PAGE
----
Johannesburg - Lucerne growers in South Africa are among the winners from the nation’s worst drought on record as animal- feed shortages and surging exports fuel prices for the hay.
Prices for lucerne, also known as alfafa, have surged by a third in a year, said Bester Feed & Grain, a Stellenbosch agricultural trading company. Higher demand risks depleting stocks before the onset of the winter, when local farmers need to supplement grazing, said Johan Strydom, a regional co-ordinator for the milk producers’ organisation lobby group.
The price gains come even as farmers increase plantings this season by as much as 30% Pieter Spies, the managing director of agribusiness at GWK, which markets, stores and trades agricultural products, said in Douglas in the Northern Cape. The country cultivates an estimated 50 000h/a of lucerne, GWK said and produces 1.2 million metric tons annually, according to the National Lucerne Trust.
“Prices are at record levels,” said Bester Feed. “We’re moving to a point where lucerne simply won’t be available regardless of what you pay.”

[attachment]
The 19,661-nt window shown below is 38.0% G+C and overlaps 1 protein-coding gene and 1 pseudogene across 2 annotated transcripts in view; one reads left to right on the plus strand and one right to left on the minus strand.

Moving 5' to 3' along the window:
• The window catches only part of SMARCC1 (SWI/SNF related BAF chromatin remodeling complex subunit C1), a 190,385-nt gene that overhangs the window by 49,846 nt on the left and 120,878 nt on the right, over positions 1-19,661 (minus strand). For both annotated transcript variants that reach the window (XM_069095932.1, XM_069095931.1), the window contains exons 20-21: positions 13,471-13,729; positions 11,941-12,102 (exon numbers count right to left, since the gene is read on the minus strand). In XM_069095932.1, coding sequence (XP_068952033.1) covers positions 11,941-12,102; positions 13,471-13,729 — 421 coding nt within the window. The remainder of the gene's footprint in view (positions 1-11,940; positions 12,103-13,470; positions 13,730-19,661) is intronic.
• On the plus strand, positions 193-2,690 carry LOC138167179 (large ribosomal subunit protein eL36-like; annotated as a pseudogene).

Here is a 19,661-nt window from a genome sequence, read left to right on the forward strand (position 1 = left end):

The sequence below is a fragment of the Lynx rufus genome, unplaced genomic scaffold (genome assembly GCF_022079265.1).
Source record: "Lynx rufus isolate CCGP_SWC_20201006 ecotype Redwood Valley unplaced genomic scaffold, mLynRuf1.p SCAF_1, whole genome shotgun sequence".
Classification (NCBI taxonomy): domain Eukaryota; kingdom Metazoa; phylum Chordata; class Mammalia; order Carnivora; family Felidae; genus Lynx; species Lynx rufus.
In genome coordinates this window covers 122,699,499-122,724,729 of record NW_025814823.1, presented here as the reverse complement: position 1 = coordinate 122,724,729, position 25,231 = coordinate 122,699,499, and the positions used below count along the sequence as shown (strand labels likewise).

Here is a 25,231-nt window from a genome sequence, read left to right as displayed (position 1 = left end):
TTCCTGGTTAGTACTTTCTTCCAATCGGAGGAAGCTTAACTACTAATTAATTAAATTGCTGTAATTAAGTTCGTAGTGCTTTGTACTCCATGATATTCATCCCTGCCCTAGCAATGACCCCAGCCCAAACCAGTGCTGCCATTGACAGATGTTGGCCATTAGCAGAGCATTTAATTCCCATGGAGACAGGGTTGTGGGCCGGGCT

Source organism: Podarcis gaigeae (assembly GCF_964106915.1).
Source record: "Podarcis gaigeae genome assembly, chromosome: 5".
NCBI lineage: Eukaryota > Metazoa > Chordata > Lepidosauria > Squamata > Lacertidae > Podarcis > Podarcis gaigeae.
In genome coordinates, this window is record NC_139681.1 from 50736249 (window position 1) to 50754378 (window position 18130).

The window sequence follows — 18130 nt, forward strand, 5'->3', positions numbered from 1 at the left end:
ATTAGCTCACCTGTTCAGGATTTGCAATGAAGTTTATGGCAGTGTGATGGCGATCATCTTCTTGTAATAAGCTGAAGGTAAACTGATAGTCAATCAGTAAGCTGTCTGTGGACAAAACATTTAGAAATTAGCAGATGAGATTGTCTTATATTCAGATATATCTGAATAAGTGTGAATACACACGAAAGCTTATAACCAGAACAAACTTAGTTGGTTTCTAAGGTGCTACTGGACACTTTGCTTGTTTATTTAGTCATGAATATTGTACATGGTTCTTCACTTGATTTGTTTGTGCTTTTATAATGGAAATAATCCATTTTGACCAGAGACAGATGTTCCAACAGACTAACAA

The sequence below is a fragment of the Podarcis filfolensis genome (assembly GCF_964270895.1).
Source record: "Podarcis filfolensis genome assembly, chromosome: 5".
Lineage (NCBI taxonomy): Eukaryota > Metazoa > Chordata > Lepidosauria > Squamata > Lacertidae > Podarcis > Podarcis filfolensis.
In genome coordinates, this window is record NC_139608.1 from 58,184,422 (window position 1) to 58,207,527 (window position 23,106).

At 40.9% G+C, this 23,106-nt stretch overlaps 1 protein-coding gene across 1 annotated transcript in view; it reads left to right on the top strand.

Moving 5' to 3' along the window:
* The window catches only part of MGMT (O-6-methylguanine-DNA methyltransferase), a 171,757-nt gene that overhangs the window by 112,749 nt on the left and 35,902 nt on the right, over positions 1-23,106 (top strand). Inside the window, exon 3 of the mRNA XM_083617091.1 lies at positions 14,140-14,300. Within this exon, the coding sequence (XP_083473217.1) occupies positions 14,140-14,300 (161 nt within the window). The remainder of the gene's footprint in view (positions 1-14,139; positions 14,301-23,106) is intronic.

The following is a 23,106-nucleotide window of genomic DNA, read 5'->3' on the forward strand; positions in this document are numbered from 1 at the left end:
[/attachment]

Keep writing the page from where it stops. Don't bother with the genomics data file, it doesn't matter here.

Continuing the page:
The worst drought since records started in 1904 has decimated livestock farmers’ fields and fueled prices for other feed such as yellow corn, which has rallied 70% since the start of last year. This has sparked a sell-off in cattle, risking meat and milk shortages, while contributing to food inflation that’s forecast to exceed 10% by the middle of 2016, from 4.8% in November.
Prices for lucerne are currently averaging R2 500 a metric ton, 32% more than last season, Bester Feed said. They may increase to as much as R3 800 when transport costs are included, said the MPO’s Strydom, who is also a milk farmer near Lichtenburg. The hay isn’t traded on a commodities exchange.
“Sometimes we park our trucks for two or three days at the depot in the hope to get some stock,” Strydom said. “It gets sold the moment it gets there.”
A lucerne shortage in the United Arab Emirates, where farmers’ access to underground water sources are restricted, has boosted demand for South Africa-grown hay, Bester Feed said. Prices have increased by as much as 60% since large-scale exports to the UAE started in 2012, Spies said.
“The overseas market has become a factor,” Spies said. “It has lifted the price of lucerne to a global level, hence it had quite an inflationary impact on especially milk farmers.”
Some traders are currently in talks with Chinese buyers as a potential new market, Derick Engelbrecht, manager of the National Lucerne Trust, said by phone.
Lucerne demand is only expected to subside should rainfall patterns return to normal at the end of winter in September, said Strydom.
“There is no fodder left on the farms and that places a lot of pressure on lucerne,” he said. “We’ll be facing a crisis for the next six to seven months.”’